Snack World - August 2015 - (Page 26)

SNACK TRENDS MILLENNIAL SNACKERS Mintel found that millennials (consumers age 21-38, according to Mintel) are significantly more likely to snack than older consumers, with 24% of mil- lennials saying they are likely to snack four or more times per day, and 23% snacking more this year compared to last year. When compared to other generations, millennial consumers are more likely to be emotional or functional snackers, according to Mintel. Nearly a third (27%) of those surveyed by Mintel said they snack because they are bored and 17% snack because Non-GMO on the rise? Products labeled as non-GMO are increasing in use among millennials - and among baby boomers, people in Generation X and pretty much all age groups in the US, according to data from the Natural Marketing Institute (NMI). He said the level of concern over bioengineered/genetically modified products has migrated from the perimeter of the store, or in such product categories as dairy, bakery, eggs and meat, into dry grocery in the center of the store. Data from NMI shows use of food labeled as non-GMO rose to 59% of the general US population in 2014, which was up from 53% in 2013 and 37% in 2012. "There's a lot of activity in the perimeter, and it has grown from the side walls to the middle," Mr. French said. He said NMI asked consumers that if they found out a product they normally buy contained bioengineered ingredients, would they be less likely to buy it. Fifty-five percent said yes. Among millennials, the percentage rose to 72% in 2014 from 61% in 2013 and 45% in 2012. For Generation X, the percentage slipped to 58% in 2014 from 60% in 2013, but it was up from 41% in 2012. For baby boomers, the percentages were 49% in 2014, 47% in 2013 and 29% in 2012. For the "mature" generation, the percentages were 44% in 2014, 39% in 2013 and 28% in 2012. "It increases over time regardless of what generation you are in," said Steve French, managing partner for the NMI, in a July 13 presentation at the Institute of Food Technologists' annual meeting and food exposition in Chicago. 26 Snack World August 2015 An audience member asked if the NMI considered whether higher prices for non-bioengineered/non-GMO products might sway such consumers' minds. Mr. French said a certain portion of the population, maybe two or three in 10 adults, said they would pay more for "clean label" products. He said he considers nonbioengineered/non-GMO as part of the "clean label" trend. GMO-free product launches in the US rose to 1,992 in 2014 from 1,352 in 2013 and 551 in 2012, according to NMI. Another audience member asked Mr. French if the non-GMO issue was more of an emotional one than a science issue for consumers and also if the trend will have lasting power. Mr. French said it was more emotion than rationality, but he thinks non-GMO products are here to stay. "It's basically the fear of the unknown," Mr. French said. "Even though the FDA says it's safe, even though there are all kinds of literature out there that says there are no issues with GMO products, consumers just inherently don't believe that." "The whole issue of GMOs has been around for decades," he said. "It's not something that's going away. It's part of this part of this larger movement of clean label and transparency." -Jeff Gelski, Milling & Baking News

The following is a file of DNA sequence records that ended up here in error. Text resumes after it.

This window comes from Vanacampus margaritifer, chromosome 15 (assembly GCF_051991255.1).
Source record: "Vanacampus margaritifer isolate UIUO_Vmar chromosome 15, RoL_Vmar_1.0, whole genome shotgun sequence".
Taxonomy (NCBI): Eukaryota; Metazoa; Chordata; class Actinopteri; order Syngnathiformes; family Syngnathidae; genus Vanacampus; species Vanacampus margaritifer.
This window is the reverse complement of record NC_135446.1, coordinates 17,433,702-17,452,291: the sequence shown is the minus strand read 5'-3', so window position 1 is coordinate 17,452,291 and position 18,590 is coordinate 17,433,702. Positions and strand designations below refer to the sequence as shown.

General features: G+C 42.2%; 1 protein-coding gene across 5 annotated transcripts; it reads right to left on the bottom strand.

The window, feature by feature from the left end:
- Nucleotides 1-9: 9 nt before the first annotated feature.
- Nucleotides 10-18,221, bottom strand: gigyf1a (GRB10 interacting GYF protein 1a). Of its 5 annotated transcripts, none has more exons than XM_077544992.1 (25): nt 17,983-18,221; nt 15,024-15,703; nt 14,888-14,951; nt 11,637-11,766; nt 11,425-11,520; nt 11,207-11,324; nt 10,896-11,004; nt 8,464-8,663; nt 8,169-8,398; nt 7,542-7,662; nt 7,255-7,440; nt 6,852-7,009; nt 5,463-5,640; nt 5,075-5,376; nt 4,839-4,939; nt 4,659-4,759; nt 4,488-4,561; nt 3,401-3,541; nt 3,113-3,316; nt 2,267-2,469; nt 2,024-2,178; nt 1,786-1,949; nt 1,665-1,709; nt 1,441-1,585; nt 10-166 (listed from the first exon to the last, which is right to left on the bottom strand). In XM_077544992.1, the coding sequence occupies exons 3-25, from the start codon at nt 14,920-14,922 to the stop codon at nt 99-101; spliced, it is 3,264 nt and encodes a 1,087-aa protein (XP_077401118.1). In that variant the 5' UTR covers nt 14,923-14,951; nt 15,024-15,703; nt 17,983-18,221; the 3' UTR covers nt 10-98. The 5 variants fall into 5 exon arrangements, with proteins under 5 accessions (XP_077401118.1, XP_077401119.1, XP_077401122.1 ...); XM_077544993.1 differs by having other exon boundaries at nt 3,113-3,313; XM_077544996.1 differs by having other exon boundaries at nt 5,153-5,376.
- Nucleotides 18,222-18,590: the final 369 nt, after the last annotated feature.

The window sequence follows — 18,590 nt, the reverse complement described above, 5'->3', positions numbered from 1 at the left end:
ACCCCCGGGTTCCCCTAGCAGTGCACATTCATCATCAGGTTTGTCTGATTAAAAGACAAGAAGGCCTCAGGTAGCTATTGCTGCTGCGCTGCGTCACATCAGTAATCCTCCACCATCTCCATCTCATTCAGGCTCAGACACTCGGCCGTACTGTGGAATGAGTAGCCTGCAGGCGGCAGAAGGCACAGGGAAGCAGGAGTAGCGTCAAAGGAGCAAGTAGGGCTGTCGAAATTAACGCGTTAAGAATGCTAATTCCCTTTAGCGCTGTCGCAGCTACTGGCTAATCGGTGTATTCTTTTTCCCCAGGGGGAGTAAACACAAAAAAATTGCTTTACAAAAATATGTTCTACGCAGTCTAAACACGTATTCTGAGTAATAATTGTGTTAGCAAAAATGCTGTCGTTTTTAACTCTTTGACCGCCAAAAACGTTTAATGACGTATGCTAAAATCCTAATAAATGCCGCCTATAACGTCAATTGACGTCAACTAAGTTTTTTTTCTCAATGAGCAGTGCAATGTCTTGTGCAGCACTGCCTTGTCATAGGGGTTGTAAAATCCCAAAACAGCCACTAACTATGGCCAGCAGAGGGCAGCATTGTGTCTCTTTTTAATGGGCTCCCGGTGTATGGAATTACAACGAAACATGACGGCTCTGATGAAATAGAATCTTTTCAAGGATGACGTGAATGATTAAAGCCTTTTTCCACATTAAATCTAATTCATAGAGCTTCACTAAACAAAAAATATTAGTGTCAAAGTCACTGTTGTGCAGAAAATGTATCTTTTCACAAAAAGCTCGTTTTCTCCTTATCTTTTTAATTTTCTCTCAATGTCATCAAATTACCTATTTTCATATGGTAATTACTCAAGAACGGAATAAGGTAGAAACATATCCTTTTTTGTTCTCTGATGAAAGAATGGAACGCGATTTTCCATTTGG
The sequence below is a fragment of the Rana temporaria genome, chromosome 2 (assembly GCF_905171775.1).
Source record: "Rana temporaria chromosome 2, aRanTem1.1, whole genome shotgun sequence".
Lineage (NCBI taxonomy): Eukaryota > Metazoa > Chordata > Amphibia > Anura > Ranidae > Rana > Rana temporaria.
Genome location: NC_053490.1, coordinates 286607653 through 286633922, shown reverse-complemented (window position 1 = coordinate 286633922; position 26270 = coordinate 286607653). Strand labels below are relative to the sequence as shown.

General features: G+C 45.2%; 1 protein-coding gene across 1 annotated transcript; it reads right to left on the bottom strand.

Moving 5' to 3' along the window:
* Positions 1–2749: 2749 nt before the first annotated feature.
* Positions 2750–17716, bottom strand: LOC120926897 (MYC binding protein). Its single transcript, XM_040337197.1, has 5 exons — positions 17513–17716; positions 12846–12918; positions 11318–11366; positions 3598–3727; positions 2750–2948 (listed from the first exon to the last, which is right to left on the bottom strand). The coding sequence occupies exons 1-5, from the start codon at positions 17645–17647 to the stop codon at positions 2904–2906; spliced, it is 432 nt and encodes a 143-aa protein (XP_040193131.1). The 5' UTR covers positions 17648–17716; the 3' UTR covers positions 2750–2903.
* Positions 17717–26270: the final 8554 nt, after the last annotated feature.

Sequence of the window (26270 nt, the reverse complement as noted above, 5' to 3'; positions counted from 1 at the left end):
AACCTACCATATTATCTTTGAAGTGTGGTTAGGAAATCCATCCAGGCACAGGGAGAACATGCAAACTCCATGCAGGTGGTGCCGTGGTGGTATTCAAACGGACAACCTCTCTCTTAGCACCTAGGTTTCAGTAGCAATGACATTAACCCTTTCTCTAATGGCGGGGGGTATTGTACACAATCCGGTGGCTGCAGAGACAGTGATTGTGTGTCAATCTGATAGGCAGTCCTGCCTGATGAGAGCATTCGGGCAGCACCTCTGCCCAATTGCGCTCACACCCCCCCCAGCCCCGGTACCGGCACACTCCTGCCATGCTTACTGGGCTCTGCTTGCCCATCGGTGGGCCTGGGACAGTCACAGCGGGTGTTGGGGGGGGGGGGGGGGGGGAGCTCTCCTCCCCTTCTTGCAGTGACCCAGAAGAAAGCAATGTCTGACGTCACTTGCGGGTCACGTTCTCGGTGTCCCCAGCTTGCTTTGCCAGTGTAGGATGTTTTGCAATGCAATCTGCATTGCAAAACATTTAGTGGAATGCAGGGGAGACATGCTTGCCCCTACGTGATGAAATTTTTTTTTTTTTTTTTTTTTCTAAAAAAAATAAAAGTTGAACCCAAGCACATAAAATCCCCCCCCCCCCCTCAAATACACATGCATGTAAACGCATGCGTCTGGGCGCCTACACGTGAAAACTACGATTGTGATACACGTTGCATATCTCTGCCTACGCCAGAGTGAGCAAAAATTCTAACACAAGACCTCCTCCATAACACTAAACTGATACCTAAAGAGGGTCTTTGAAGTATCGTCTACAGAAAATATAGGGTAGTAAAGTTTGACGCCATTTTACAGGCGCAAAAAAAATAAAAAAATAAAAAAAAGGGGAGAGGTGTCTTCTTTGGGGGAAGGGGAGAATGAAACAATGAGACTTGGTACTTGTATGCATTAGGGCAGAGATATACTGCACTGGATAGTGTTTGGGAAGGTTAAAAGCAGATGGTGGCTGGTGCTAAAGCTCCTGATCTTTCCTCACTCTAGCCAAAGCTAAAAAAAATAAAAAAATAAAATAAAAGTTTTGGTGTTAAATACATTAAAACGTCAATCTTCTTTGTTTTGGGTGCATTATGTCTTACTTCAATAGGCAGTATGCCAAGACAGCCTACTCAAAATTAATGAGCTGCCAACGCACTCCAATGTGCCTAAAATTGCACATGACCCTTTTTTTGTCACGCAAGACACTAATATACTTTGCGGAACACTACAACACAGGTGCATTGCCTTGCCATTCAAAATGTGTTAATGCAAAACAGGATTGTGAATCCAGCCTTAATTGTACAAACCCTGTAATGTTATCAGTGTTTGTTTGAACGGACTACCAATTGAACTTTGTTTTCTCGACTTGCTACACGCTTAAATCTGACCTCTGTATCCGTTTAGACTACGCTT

Table of Contents for the Digital Edition of Snack World - August 2015

Snack World - August 2015
Table of Contents
Letter from SFA - GMO Free
Top-Level Education
News - Younger consumers fuel the healthy snacking trend
Gluten-free remains a viable, growing segment
Clean label attracts older consumers
Supplier Insight - The SFA ROI: Supplier’s Perspective
Legislative Summit - SFA Takes to the Hill
Business Profile Member - A Fortune 500 Mindset
Associate Profile Member - Customer-Centric in Every Sense
Snack Trends - Sorting Out the Snacks Segment
Non-GMO on the rise?
Products & Services
Ad Index

Snack World - August 2015